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Rites of passage around the world

18.10.21 5 min. read

Some personal experiences shape us forever, dividing our lives into a ‘before’ and an ‘after’. They might be sudden events, like a moment when something just clicks and after a long standstill. Or maybe it’s a chance encounter with someone who, in retrospect, turns out to be a life-changing figure in our lives. Or perhaps it’s a serious incident, such as a life-altering accident or the loss of a loved one.

Other transitions take place more gradually, like the physical changes we undergo as we grow up and eventually grow old, or the distance between two people as they grow apart or grow closer.

Why do we need rituals?

Whether we like it or not, life is full of changes. Resisting change often leads to additional pain, which is why there’s no way around it: We must accept when a transition is underway and understand that it almost always comes with uncertainty.

Rituals can build space to accommodate and acclimate to the changes we face in our lives. They can serve as a constant force in our lives that can help make us aware when something doesn’t feel quite like it used to. Our familiarity with these rituals can give us the assurance to confront brand-new situations and encounters, as we navigate a new chapter of life and the associated uncertainty and worries that might go along with it.

Unlike routines, rituals are meant to be meaningful, bringing power and symbolism to a rather routine occurrence. Many times, they’re also associated with groups, rather than just something we do on our own.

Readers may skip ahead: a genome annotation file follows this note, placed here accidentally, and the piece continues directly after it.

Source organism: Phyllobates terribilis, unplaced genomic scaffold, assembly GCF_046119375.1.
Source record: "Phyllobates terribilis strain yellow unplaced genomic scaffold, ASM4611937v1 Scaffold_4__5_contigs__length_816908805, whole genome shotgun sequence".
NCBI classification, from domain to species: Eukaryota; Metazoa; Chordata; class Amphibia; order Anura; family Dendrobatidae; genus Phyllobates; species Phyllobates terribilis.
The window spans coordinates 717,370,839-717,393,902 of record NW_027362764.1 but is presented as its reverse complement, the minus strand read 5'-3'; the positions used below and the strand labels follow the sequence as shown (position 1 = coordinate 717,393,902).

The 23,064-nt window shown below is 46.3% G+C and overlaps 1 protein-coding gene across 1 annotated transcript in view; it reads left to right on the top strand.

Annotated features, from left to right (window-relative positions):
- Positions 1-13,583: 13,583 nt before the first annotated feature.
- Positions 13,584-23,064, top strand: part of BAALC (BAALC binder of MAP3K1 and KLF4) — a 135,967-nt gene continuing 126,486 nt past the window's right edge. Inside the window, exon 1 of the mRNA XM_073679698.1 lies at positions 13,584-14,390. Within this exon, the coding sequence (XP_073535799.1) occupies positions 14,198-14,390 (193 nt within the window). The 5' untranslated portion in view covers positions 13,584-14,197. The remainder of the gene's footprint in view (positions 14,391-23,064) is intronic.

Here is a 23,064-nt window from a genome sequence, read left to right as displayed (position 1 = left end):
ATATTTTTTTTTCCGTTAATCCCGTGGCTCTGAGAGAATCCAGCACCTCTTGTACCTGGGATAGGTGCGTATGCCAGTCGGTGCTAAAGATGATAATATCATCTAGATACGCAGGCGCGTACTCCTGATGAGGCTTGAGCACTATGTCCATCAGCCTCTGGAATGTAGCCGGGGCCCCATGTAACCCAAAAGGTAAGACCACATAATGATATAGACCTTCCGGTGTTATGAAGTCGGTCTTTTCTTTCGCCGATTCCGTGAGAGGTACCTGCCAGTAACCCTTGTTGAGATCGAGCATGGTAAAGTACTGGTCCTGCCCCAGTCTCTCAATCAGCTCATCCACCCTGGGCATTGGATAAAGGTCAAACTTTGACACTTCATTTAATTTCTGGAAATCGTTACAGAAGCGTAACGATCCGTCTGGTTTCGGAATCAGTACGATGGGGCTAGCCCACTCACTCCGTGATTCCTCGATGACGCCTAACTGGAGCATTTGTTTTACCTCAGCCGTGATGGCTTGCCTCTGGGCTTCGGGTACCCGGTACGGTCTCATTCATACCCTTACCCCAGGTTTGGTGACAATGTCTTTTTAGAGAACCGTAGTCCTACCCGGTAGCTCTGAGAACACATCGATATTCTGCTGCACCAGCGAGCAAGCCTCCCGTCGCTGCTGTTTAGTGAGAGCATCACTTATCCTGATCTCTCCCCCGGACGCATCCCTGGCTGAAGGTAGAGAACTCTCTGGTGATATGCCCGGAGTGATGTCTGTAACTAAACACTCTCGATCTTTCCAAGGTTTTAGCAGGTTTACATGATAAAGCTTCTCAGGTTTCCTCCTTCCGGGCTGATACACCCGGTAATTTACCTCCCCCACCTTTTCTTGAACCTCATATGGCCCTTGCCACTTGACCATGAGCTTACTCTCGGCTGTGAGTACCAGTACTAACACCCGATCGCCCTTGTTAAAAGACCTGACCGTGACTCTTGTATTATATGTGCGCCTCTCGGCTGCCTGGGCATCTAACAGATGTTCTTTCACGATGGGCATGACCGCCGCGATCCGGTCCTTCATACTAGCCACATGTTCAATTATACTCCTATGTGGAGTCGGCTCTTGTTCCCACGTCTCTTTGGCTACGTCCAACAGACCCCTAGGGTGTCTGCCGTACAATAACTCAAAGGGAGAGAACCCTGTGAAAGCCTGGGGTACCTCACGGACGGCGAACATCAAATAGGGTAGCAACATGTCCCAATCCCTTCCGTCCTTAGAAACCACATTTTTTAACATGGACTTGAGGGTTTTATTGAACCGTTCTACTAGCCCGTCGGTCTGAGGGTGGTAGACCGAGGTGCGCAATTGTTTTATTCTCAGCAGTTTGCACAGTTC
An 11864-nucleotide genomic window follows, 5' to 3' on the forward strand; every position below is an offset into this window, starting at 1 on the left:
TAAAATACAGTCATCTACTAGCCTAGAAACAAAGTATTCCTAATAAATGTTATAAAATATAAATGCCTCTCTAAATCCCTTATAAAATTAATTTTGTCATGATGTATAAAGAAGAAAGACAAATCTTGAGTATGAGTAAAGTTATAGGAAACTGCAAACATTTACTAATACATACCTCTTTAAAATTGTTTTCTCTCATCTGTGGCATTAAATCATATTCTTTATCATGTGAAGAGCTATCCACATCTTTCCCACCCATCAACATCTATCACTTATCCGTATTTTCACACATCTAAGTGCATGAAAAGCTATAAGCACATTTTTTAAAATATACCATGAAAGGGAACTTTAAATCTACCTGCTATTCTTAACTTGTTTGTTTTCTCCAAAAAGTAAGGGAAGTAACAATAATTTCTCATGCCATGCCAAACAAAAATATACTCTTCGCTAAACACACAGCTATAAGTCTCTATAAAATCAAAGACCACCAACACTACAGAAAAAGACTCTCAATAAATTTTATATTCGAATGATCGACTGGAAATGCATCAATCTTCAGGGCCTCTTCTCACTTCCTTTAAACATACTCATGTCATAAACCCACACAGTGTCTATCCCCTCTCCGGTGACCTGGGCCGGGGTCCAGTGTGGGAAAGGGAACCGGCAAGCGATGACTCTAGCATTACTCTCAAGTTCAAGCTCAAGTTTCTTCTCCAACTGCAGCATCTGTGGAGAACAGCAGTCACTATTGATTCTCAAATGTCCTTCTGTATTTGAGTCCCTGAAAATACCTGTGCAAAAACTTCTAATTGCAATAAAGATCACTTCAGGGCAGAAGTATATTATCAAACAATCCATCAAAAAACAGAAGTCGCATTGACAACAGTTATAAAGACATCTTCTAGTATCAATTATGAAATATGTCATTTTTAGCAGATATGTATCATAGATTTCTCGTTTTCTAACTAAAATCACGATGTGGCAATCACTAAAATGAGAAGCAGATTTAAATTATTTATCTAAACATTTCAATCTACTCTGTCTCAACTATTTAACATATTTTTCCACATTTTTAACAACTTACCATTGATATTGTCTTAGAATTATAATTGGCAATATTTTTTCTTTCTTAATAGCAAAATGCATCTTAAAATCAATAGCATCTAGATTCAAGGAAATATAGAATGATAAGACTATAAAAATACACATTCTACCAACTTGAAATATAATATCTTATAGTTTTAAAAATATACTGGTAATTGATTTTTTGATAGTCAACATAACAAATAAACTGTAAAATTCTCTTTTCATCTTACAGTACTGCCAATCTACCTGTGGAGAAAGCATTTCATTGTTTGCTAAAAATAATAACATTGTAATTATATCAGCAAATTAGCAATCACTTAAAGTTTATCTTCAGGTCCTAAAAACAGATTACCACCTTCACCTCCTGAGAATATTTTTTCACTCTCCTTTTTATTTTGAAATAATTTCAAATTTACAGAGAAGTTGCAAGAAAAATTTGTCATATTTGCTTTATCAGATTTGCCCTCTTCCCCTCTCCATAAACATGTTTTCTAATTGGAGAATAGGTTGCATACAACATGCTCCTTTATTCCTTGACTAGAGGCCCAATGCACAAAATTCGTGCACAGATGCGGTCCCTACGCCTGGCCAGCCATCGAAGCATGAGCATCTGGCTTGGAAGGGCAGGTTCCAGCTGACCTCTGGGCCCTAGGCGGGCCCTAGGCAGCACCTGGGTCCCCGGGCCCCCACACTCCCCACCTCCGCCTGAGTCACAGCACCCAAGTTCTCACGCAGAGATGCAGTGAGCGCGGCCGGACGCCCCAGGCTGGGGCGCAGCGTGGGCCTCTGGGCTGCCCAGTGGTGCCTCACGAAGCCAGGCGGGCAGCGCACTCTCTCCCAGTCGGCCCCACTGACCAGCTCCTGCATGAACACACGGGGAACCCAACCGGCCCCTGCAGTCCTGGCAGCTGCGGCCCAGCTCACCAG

In addition, rituals often exhibit a sort of duality: marking the end of one chapter as they simultaneously mark the beginning of another.

The three phases of change

Processes of change tend to have the following phases in common:

  • 1. Farewell: Parting with an old identity
  • 2. Transition: The in-between phase
  • 3. New dawn: A fresh sense of self

The interim transition

‘Liminality’ is the name that’s given to describe the process of transitioning psychologically across boundaries in a somewhat in-between state. The term is rooted in the Latin word ‘limen’, which means ‘threshold’. This is when we are out of our comfort zone, when anything is possible yet nothing is certain. This phase is associated with the greatest insecurity, though at the same time it carries great potential, which is why it’s often associated with creativity.

We know that the old way of going about things no longer works. However, we only have (at most) a vague idea of ​​what the new way should look like. In short, ‘liminality’ is the necessary element of chaos that we sometimes need to turn our lives around.

Incidentally, menstruation can be described as ‘liminal’ as well, since it’s an interim phase between two cycles, during which we might find new footing.< /p>

A transitory phase is, in some respects, akin to a state of limbo. We find ourselves a little outside our old norm, with a different point of view. Whether it’s fear, curiosity or joy that we feel during this time also depends on our ability to control the situation. Our ability to engage might bring us contentment or excitement whereas our inability might bring about much frustration. A ritual can provide us with the necessary grounding as we traverse limboland on our own.

Initiation rituals from around the world